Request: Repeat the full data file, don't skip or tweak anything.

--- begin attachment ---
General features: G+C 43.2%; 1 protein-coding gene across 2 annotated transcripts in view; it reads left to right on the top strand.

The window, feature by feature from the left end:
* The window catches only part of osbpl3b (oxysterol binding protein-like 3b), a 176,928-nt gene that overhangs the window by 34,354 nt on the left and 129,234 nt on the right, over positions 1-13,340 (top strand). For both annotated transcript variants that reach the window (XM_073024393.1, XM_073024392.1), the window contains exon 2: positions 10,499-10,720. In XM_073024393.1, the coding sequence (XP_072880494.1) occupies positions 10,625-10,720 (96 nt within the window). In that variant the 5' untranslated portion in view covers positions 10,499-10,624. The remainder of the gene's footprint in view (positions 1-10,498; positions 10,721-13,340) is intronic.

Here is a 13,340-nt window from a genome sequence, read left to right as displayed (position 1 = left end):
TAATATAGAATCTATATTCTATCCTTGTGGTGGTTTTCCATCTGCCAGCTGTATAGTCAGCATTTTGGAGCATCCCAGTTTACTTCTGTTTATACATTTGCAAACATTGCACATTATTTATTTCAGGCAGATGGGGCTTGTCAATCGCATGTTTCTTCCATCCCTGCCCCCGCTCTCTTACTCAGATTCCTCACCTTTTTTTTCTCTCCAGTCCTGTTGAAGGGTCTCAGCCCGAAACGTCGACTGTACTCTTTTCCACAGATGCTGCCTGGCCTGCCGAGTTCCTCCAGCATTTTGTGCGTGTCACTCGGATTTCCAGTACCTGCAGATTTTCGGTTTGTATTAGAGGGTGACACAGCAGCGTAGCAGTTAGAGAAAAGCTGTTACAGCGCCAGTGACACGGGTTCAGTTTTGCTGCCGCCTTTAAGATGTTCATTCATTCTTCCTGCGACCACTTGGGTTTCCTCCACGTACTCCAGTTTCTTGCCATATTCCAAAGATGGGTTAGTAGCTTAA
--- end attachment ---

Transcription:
General features: G+C 43.2%; 1 protein-coding gene across 2 annotated transcripts in view; it reads left to right on the top strand.

The window, feature by feature from the left end:
* The window catches only part of osbpl3b (oxysterol binding protein-like 3b), a 176,928-nt gene that overhangs the window by 34,354 nt on the left and 129,234 nt on the right, over positions 1-13,340 (top strand). For both annotated transcript variants that reach the window (XM_073024393.1, XM_073024392.1), the window contains exon 2: positions 10,499-10,720. In XM_073024393.1, the coding sequence (XP_072880494.1) occupies positions 10,625-10,720 (96 nt within the window). In that variant the 5' untranslated portion in view covers positions 10,499-10,624. The remainder of the gene's footprint in view (positions 1-10,498; positions 10,721-13,340) is intronic.

Here is a 13,340-nt window from a genome sequence, read left to right as displayed (position 1 = left end):
TAATATAGAATCTATATTCTATCCTTGTGGTGGTTTTCCATCTGCCAGCTGTATAGTCAGCATTTTGGAGCATCCCAGTTTACTTCTGTTTATACATTTGCAAACATTGCACATTATTTATTTCAGGCAGATGGGGCTTGTCAATCGCATGTTTCTTCCATCCCTGCCCCCGCTCTCTTACTCAGATTCCTCACCTTTTTTTTCTCTCCAGTCCTGTTGAAGGGTCTCAGCCCGAAACGTCGACTGTACTCTTTTCCACAGATGCTGCCTGGCCTGCCGAGTTCCTCCAGCATTTTGTGCGTGTCACTCGGATTTCCAGTACCTGCAGATTTTCGGTTTGTATTAGAGGGTGACACAGCAGCGTAGCAGTTAGAGAAAAGCTGTTACAGCGCCAGTGACACGGGTTCAGTTTTGCTGCCGCCTTTAAGATGTTCATTCATTCTTCCTGCGACCACTTGGGTTTCCTCCACGTACTCCAGTTTCTTGCCATATTCCAAAGATGGGTTAGTAGCTTAA